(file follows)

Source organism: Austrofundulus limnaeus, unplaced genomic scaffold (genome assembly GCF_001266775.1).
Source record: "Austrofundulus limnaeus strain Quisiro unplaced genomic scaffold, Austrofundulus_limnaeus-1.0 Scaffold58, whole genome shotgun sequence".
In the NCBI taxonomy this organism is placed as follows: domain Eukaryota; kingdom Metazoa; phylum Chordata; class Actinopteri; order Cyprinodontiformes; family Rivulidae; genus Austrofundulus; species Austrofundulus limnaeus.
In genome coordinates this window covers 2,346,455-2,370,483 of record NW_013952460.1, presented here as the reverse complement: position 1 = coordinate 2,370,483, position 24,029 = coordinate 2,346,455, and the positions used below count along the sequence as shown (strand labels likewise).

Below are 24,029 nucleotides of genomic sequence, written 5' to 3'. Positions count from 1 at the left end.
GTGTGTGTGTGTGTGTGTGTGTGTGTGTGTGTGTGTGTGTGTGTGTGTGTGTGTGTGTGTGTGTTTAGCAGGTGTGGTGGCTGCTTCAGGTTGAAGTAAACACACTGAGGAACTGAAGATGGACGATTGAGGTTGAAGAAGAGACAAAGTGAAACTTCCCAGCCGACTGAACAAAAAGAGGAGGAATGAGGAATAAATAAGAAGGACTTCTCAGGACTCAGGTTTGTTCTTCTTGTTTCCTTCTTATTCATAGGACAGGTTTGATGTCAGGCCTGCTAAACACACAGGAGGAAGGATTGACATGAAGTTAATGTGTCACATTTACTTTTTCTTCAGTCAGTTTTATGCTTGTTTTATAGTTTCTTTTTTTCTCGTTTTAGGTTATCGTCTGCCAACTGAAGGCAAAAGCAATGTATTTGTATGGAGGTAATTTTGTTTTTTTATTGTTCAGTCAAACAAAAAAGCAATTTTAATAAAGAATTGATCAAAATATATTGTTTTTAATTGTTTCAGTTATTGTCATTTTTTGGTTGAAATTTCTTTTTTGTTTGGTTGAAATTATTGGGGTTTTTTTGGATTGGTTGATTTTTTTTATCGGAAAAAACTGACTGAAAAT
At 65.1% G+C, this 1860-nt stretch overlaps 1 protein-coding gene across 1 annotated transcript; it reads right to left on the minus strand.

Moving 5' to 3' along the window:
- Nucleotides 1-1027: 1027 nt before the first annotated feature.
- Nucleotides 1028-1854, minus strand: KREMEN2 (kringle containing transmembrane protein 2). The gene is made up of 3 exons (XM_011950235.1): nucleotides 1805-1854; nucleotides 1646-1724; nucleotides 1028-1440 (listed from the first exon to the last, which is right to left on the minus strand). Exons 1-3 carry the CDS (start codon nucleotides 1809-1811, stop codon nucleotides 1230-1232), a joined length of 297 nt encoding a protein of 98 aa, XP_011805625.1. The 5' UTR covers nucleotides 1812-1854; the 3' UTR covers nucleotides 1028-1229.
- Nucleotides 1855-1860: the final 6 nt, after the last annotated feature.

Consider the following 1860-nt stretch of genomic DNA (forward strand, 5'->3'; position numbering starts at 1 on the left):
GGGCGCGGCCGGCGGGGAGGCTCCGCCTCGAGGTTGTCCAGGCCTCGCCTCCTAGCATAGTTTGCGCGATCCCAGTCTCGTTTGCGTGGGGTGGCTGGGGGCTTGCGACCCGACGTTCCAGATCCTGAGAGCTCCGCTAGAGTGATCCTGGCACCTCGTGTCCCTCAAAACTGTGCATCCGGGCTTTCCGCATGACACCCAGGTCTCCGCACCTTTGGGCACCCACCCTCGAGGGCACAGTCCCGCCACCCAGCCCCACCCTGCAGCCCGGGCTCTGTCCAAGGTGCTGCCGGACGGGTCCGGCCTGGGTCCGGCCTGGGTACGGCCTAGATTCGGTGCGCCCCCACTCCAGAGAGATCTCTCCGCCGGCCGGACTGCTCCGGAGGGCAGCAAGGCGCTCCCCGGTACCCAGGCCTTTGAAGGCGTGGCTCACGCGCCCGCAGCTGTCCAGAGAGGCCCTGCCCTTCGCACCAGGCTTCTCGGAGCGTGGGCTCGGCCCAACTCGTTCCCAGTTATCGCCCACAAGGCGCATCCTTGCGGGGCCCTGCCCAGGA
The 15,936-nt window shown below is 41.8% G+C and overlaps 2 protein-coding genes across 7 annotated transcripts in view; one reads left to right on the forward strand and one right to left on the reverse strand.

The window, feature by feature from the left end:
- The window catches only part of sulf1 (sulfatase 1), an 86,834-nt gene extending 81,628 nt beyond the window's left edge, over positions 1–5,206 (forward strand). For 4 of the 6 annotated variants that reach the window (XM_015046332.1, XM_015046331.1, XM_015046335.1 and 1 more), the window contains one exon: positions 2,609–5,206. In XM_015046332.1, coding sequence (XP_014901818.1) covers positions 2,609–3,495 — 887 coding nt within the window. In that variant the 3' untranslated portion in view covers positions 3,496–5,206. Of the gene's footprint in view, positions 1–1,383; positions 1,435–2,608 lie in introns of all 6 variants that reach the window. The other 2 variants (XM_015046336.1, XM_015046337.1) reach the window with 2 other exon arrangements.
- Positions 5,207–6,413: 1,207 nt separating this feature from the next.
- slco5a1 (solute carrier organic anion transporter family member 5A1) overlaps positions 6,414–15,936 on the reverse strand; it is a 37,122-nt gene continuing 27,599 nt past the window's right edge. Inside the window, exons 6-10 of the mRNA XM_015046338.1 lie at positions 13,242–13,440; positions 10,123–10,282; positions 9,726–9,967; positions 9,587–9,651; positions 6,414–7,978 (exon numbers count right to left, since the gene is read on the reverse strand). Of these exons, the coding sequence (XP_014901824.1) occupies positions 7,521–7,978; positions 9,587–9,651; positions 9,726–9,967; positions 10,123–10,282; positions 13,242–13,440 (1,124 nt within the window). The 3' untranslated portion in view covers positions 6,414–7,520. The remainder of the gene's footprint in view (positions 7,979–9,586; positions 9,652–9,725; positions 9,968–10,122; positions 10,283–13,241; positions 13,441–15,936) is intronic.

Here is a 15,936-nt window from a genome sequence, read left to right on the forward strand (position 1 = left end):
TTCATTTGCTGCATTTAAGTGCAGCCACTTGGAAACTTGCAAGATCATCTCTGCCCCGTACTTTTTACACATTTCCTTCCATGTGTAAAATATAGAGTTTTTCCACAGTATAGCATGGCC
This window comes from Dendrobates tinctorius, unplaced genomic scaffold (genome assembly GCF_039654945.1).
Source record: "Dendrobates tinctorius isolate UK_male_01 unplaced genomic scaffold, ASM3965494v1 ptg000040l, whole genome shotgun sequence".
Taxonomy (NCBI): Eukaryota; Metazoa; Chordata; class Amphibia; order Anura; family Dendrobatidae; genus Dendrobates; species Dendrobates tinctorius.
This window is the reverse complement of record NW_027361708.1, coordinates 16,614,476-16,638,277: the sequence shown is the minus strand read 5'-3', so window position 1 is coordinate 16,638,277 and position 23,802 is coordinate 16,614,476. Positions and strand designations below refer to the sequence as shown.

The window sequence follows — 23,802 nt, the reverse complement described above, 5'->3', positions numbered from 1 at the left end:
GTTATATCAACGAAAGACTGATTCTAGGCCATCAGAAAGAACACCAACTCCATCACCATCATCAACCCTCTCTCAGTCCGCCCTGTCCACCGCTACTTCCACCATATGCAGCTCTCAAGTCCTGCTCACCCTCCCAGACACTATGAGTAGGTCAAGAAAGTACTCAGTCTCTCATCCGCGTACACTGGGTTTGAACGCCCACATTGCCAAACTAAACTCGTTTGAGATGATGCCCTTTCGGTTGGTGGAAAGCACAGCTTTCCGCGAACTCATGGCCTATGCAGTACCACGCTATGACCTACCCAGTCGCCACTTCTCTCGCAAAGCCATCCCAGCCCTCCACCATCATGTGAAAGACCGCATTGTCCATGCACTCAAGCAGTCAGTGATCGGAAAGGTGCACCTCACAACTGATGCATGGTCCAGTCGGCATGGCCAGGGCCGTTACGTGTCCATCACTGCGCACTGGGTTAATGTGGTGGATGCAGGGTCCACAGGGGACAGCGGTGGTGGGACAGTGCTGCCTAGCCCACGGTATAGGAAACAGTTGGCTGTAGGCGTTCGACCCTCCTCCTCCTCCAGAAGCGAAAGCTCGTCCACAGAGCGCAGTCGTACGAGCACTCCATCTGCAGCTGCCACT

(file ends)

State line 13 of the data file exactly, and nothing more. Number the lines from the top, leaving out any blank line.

GGGCGCGGCCGGCGGGGAGGCTCCGCCTCGAGGTTGTCCAGGCCTCGCCTCCTAGCATAGTTTGCGCGATCCCAGTCTCGTTTGCGTGGGGTGGCTGGGGGCTTGCGACCCGACGTTCCAGATCCTGAGAGCTCCGCTAGAGTGATCCTGGCACCTCGTGTCCCTCAAAACTGTGCATCCGGGCTTTCCGCATGACACCCAGGTCTCCGCACCTTTGGGCACCCACCCTCGAGGGCACAGTCCCGCCACCCAGCCCCACCCTGCAGCCCGGGCTCTGTCCAAGGTGCTGCCGGACGGGTCCGGCCTGGGTCCGGCCTGGGTACGGCCTAGATTCGGTGCGCCCCCACTCCAGAGAGATCTCTCCGCCGGCCGGACTGCTCCGGAGGGCAGCAAGGCGCTCCCCGGTACCCAGGCCTTTGAAGGCGTGGCTCACGCGCCCGCAGCTGTCCAGAGAGGCCCTGCCCTTCGCACCAGGCTTCTCGGAGCGTGGGCTCGGCCCAACTCGTTCCCAGTTATCGCCCACAAGGCGCATCCTTGCGGGGCCCTGCCCAGGA